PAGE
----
If you don't record interviews for a radio broadcast, the drop in quality isn't that bad. However, if you use the sound material for your contribution, you can edit it later with suitable tools and tune it to a better volume. The most important thing here is to record the other party's voice. Recording with two microphones is ideal, of course, but you usually only have one. You should always direct this towards the person you are speaking to. If it doesn't take your own questions as well, it doesn't matter. You can also speak the questions afterwards during production. With this method you can be sure that you record all statements in an appropriate quality.
Note: Some devices, especially minidisc and MP3 players, allow you to create markers during the interview. Such markers make post-processing easier because they structure the recording during the interview. When you listen to it later, you can use the markers to quickly jump back and forth between the individual sections or topics.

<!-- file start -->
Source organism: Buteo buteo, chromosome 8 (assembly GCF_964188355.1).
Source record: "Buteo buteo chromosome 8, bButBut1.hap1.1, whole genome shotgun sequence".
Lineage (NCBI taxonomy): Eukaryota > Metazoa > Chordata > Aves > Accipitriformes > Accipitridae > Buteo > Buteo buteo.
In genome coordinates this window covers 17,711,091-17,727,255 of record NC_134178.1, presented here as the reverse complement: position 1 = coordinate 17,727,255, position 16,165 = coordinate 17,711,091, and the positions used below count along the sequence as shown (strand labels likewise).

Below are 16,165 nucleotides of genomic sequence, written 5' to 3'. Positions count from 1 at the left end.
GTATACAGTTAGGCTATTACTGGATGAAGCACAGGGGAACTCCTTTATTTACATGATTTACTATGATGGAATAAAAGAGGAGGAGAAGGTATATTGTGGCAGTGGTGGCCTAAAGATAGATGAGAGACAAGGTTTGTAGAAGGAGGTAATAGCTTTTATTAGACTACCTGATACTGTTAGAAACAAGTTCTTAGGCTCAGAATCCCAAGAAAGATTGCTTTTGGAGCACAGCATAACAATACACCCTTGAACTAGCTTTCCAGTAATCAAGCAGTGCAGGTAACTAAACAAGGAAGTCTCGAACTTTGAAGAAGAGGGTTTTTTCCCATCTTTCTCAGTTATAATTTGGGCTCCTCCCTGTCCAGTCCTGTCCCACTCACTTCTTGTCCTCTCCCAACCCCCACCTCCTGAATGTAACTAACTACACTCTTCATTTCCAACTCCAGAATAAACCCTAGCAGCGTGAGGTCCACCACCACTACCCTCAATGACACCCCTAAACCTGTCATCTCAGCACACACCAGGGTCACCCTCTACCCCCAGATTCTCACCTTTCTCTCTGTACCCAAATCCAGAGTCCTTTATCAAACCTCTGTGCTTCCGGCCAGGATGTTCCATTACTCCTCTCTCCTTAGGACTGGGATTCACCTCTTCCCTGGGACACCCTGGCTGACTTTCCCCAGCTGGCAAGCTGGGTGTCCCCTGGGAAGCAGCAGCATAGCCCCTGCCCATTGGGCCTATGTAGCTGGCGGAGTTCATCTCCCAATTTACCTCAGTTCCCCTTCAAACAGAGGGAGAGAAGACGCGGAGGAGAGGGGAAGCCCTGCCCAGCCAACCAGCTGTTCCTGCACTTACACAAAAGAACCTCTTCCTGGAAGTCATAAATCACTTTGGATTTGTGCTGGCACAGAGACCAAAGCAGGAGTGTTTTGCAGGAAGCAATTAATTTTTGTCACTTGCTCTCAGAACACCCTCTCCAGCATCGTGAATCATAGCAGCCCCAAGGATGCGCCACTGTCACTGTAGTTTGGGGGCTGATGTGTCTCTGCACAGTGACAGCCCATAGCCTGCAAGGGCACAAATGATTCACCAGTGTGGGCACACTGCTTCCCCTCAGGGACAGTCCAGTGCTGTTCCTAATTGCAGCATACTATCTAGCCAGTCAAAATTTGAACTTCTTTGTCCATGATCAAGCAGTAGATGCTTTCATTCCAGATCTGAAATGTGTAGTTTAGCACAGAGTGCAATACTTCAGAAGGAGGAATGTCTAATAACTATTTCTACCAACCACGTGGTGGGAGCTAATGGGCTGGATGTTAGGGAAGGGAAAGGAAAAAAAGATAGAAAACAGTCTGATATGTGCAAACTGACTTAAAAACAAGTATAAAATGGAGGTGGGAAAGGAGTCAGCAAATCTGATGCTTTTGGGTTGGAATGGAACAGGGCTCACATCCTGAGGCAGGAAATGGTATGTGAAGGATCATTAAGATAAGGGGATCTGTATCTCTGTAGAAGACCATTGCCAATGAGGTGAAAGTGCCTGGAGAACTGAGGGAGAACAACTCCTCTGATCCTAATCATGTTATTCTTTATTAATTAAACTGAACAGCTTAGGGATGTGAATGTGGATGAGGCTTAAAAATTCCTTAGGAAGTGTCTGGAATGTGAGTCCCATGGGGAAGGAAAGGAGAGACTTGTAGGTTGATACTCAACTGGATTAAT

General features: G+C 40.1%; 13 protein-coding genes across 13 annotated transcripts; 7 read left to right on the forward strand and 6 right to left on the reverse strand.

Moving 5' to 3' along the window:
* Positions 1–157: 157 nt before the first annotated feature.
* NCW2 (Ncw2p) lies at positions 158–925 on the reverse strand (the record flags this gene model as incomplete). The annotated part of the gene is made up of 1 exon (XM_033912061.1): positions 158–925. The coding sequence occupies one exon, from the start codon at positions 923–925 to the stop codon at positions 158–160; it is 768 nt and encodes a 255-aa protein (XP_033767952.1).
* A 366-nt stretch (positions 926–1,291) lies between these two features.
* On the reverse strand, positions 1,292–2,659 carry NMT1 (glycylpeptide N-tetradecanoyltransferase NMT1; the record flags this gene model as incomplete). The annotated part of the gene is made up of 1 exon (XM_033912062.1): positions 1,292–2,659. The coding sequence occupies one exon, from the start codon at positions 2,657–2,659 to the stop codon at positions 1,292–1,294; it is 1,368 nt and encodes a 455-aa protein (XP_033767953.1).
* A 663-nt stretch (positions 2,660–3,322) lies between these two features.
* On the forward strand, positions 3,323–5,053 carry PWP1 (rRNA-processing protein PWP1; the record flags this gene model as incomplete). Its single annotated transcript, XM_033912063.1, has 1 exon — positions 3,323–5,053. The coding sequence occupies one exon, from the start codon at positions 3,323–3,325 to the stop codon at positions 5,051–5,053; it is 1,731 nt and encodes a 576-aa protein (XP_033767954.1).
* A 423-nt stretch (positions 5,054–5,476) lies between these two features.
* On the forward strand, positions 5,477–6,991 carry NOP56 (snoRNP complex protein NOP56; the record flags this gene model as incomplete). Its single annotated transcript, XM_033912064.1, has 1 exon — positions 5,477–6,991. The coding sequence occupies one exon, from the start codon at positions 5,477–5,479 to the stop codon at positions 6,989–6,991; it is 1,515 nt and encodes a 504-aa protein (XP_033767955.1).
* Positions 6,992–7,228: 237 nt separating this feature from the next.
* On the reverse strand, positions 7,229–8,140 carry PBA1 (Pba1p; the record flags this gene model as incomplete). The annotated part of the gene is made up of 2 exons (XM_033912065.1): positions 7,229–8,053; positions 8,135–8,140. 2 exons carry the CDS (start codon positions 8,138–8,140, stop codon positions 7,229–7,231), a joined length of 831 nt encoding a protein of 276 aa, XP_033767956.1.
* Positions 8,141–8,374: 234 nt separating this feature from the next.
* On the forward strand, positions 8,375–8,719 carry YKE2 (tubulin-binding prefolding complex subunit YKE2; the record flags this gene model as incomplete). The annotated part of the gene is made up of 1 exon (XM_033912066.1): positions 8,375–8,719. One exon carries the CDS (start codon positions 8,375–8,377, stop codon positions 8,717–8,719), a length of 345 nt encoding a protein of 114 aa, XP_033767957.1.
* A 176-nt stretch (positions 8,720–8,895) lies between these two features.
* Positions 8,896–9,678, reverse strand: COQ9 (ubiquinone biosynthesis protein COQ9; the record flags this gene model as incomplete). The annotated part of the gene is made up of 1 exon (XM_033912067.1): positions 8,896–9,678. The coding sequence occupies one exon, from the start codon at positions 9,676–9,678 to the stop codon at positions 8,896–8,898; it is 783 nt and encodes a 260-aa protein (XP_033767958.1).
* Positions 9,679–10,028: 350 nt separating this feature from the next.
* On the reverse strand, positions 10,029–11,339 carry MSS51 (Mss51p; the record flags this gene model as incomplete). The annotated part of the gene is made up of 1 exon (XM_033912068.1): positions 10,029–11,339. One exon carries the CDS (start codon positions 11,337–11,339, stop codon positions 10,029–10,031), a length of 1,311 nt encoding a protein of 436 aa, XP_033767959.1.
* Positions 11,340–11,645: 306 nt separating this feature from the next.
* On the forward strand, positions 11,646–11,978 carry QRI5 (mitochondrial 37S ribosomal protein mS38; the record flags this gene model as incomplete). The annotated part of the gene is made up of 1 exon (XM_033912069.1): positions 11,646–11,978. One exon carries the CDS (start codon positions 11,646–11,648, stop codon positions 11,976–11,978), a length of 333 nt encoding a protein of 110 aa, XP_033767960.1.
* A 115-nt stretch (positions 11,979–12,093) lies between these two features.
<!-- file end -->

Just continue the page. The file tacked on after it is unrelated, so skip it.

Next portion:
Written down the interview
When writing interviews, it sometimes helps to play the interviews more slowly. To do this, the interview must be on the computer and opened with an audio editor. Such interviews may sound a little weird at first, but the ear quickly gets used to them. The slower playback speed supports you when typing. Another advantage of an interview that is open in the audio editor is the fact that you can also set markers here - as with the recording - and use the waveform to quickly see where the other person answered and at which point you left a question or comment have brought in. Furthermore, fast forward and rewind within a software editor is much faster than with the often small buttons on minidisc and MP3 recorders.
In newspapers and magazines, questions in a verbatim interview are usually set in italics. I advise you not to do this on the Internet, because italics on websites are usually more difficult to read than any other formatting. Instead, it is best to format the questions in bold and use the
tag for the answer, which indents the answers in the normal settings on the left-hand side. The name of the speaking person is placed in front of the questions and answers. For reasons of space, it can be abbreviated in the further course of the verbal interview.
Soundtrack for the interview